Low Duration Bond & High Yield ETFs Flesh Out ‘Smart Beta’ Offerings
Call them “smart beta” or “factor,” but whatever the name, Fidelity’s got two more of them for investors—this time in the fixed-income space.
The new exchange-traded funds (ETFs) both focus on niche areas of the bond market.
The Low Duration Factor
Fidelity Low Duration Bond Factor ETF (ticker: FLDR) tracks an in-house, actively managed index, which in turn comprises investment-grade (i.e., high-quality) floating-rate notes with maturities under five years and Treasury bonds with maturities in the seven- to 10-year range. The fund charges 0.15% a year in expenses and investors on Fidelity’s platform can trade them commission-free.
Fidelity states the goal of the portfolio is to balance interest-rate and credit risk to provide a better risk-reward profile than a “traditional” floating-rate-note index or fund. The idea is that the high credit-quality bonds it selects will take care of the credit piece, while the floating-rate-note component will help Fidelity manage interest-rate risk and provide the “low duration” factor in the fund’s name. Here’s how.
Floating-rate notes’ income payouts are not fixed like a traditional bond’s, but instead go up or down based on a benchmark like the prime rate or a Treasury bill’s yield—for this reason, they are less sensitive to changes in interest rates.
Why? Because of the inverse relationship between a bond’s price and yield. When yields go up, prices go down and vice versa. Since floating-rate notes’ yields adjust to changes in interest rates, their price doesn’t take the same hit in response to interest-rate moves. As a result, floating-rate notes typically have lower durations than traditional bonds with similar maturities, as the size of their income payouts resets based on interest rates on a regular basis.
Duration is a measure of a bond fund or ETF’s risk from rising interest rates, measured in years. The higher the duration, the greater the risk if interest rates rise. When it comes to measuring duration risk, the rule of thumb is that for every 1% increase or decrease in interest rates, a fund will see its value rise or fall by 1% for every year of duration. So, for example, a fund with a duration of 5 years would suffer a price decline of 5% if interest rates rose 1%. As discussed, Fidelity’s new ETF seeks to temper that risk for investors.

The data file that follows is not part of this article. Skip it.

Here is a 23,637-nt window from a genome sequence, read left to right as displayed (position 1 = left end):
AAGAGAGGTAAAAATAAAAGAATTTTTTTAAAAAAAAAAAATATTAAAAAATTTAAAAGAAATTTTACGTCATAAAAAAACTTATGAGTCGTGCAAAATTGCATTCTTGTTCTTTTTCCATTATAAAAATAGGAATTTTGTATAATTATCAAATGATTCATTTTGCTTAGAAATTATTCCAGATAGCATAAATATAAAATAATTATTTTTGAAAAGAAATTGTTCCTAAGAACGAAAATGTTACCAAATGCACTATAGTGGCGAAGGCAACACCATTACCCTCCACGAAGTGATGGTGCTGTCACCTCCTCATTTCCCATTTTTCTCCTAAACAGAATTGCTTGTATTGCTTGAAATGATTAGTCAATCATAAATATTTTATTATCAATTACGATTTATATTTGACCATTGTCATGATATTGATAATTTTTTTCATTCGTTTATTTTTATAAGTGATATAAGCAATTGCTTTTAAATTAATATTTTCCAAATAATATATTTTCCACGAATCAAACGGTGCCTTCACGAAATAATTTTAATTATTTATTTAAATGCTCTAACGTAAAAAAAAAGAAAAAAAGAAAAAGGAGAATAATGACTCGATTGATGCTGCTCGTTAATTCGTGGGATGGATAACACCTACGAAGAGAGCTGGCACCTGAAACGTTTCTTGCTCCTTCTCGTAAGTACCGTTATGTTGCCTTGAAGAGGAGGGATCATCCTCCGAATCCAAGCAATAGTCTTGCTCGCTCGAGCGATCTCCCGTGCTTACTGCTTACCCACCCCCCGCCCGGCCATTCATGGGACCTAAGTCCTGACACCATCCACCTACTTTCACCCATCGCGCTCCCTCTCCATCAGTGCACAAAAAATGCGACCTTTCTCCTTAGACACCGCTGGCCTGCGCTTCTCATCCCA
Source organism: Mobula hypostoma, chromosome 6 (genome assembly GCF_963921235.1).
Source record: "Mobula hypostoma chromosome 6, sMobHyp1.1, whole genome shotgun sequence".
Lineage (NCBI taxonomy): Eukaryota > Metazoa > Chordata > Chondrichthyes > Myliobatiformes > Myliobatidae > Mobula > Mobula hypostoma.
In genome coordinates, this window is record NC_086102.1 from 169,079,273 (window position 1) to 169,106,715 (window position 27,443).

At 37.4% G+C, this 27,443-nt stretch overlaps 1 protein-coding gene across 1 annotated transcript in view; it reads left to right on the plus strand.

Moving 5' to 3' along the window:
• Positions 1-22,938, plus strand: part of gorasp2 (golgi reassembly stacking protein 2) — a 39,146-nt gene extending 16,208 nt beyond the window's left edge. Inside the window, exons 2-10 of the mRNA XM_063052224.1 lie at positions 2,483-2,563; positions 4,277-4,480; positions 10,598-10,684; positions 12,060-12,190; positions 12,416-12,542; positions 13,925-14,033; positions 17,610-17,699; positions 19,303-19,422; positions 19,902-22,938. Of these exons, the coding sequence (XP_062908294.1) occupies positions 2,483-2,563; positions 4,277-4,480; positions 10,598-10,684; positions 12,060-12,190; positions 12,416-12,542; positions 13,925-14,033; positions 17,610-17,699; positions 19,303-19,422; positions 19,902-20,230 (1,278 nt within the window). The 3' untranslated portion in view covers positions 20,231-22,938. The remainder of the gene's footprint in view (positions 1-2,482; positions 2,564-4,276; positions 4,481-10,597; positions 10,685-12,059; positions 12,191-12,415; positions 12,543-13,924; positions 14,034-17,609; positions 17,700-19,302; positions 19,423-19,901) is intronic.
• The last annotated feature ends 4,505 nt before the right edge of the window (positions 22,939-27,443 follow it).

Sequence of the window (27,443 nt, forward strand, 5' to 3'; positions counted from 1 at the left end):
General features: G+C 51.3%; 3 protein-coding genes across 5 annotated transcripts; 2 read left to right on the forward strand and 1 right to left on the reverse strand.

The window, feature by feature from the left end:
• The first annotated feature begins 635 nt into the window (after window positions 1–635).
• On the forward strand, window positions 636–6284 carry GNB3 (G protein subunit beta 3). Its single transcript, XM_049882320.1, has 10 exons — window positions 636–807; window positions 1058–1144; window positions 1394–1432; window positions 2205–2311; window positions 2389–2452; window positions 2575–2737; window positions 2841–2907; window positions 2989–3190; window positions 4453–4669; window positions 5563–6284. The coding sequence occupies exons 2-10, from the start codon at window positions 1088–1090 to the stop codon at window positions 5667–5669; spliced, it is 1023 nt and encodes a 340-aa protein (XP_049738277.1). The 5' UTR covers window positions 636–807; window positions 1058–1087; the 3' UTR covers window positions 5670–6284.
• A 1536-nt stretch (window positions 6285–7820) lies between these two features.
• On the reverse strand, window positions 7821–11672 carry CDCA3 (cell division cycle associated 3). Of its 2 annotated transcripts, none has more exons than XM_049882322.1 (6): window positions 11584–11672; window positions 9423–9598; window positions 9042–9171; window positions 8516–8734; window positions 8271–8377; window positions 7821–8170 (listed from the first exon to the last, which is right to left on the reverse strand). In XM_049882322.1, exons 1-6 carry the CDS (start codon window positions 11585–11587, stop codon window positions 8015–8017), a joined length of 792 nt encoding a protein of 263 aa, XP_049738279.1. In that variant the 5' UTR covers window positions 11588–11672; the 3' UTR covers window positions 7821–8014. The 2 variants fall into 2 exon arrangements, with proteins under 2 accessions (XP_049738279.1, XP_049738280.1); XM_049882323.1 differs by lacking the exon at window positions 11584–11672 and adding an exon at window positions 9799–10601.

Seeking High Income
Fidelity High Yield Factor ETF (FDHY) has the goal of providing a high level of income and some potential for growth. Eighty percent of the portfolio will typically be invested in below-investment-grade bonds (also known as “junk” bonds). Fidelity is using a computer-based model to screen bonds to buy, focusing on those with the best return potential and the lowest probability of default. The people behind the machines will then actively select among the pool of approved bonds to reduce trading costs.
Like the Low Duration Factor ETF, High Yield Factor ETF can be traded commission-free for investors on Fidelity’s brokerage platform. The ETF charges 0.45% a year in fees.
We remain a bit skeptical of the entire “smart beta” or “factor” movement—in some cases, fund providers’ motivation seems to be more about marketing than creating high-quality investment products. Time will tell how successfully Fidelity and other fund companies’ offerings deliver for investors.
Vanguard Eliminates Employee Access to 12 Funds
Unless you work for Vanguard, this story might not seem relevant to you. But bear with us.
Last week, we learned that Vanguard is changing the funds lineup in its internal 401(k) plan. The headlines noted that the Malvern, PA fund behemoth eliminated employee access to its iconic 500 Index fund (along with 11 other funds).
The move is intended to shift money in the funds being dropped into the firm’s Target Retirement funds, a lowest-common-denominator approach to saving for retirement that uses a single metric, year of planned retirement, to dictate portfolio allocation.